Charlie Company’s first month in Vietnam passed without any direct incident. By mid March the company had suffered 28 incidents involving mines or booby traps which caused injuries and five deaths. Colonel Oran K. Henderson urged his officers to “go in their aggressively, close with the enemy and wipe them out for good” “Most of the soldiers had not participated in crimes, but neither protested nor complained to their superiors.” (Bilton 113) This shows complacency at the very least in the atrocity which occurred by some of the soldiers. I believe that this complacency is just as bad as committing the actual murders. “Some of the men in the company were a little unusual. There were some who were cruel. But there wasn’t anything extraordinary about them. There’s going to be that element in any group. Most of the men were just ordinary Americans. They weren’t the bottom of the barrel. They were men who would have been accepted for military service at any time. I wouldn’t expect them to murder anybody or torture anybody…In the United States they would have been friends of mine.” (Bilton 56)

Ordinary citizens are ordered to destroy other people, and they do so because they consider it their duty to obey orders. Some people argue that the very fabric of society is threatened by disobedience. The theory that only those on the sadistic fringe of society would submit to such cruelty is disclaimed by Milgram’s experiment. Charlie Company is made up of ordinary American soldiers. Findings show that “Two thirds of Milgram’s studies participants fall into the category of obedient subjects, and that they represent ordinary people drawn from the working, managerial, and professional classes”. Ultimately 65% of all the “teachers” punished the “learners” to the maximum 450 volts.” (Milgram,1974) Extreme cases known in the 20th century, where obedience was used by authority figures to perform or subject immoral acts on other human beings is evident no more clearly then the My Lai incident as well as various others. Military training sets apart soldiers from all others to prevent competition with authorities outside the military. The purpose of basic training is to break down concepts of individuals and expand on the group or unit. During this time the soldiers spend a lot of time being disciplined. Following orders is the basis for the soldiers’ actions. Cultural differences set the two sides further apart and race was used to depersonalize the actions of war. The soldiers involved with the massacre felt that they were just following orders and it was their duty to follow orders from their authority figure. People who are doing a job as instructed by an administrative figure are following the instructions of that person. The feelings of duty and personal emotion are separated. Responsibility shifts in the mind of the subordinate from himself to the authority figure. Even when the subject is an agent of a destructive process, he or she will continue to administer the shocks. The subject may feel an obligation to the experimenter telling them what to do, so withdrawal from their promise may feel awkward. The subject may also feel the need to keep his relationship with the superior authority. This probably happens often when acting against individuals who are perceived to be lower in social status, especially when being told by someone credible or high up. When a subject gets so absorbed in the task at hand that he disregards moral conflict and becomes immersed with doing a good job that is when obedience is shown at it’s fullest extent.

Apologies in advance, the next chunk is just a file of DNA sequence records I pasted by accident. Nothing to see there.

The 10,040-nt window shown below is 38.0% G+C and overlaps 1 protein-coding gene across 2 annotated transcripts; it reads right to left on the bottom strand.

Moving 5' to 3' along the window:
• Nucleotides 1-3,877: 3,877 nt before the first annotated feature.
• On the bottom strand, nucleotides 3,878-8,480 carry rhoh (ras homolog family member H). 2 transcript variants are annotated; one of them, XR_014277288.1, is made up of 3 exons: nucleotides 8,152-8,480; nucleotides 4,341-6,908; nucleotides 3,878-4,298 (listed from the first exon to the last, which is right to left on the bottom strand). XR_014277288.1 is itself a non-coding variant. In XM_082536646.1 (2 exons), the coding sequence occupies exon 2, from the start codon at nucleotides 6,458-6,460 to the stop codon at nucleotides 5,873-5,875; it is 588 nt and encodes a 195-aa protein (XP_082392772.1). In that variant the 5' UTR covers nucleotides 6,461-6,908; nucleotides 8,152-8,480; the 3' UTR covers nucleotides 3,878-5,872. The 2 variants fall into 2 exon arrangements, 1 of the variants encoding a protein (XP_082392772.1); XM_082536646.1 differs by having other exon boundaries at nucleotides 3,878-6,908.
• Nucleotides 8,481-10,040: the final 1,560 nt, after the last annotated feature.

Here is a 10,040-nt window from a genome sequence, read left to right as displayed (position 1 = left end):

Stanley Milgram has pointed out a human characteristic that may very well be in each and every one of us. My Lai and Milgram’s experiments show us that ordinary people will go to any length to be subservient to an authority figure, no matter the moral dilemma. I believe that everyone in society has, at one time or the other, overlooked his or her personal feelings to conform. Perhaps, if people were to do a little historical research, they wouldn’t be so shocked by the results of Milgram’s experiment or the atrocities of My Lai. Only when we can differentiate between being a good subject and having good morals will we be able to make a distinction between being obedient and committing crimes by our own individual actions.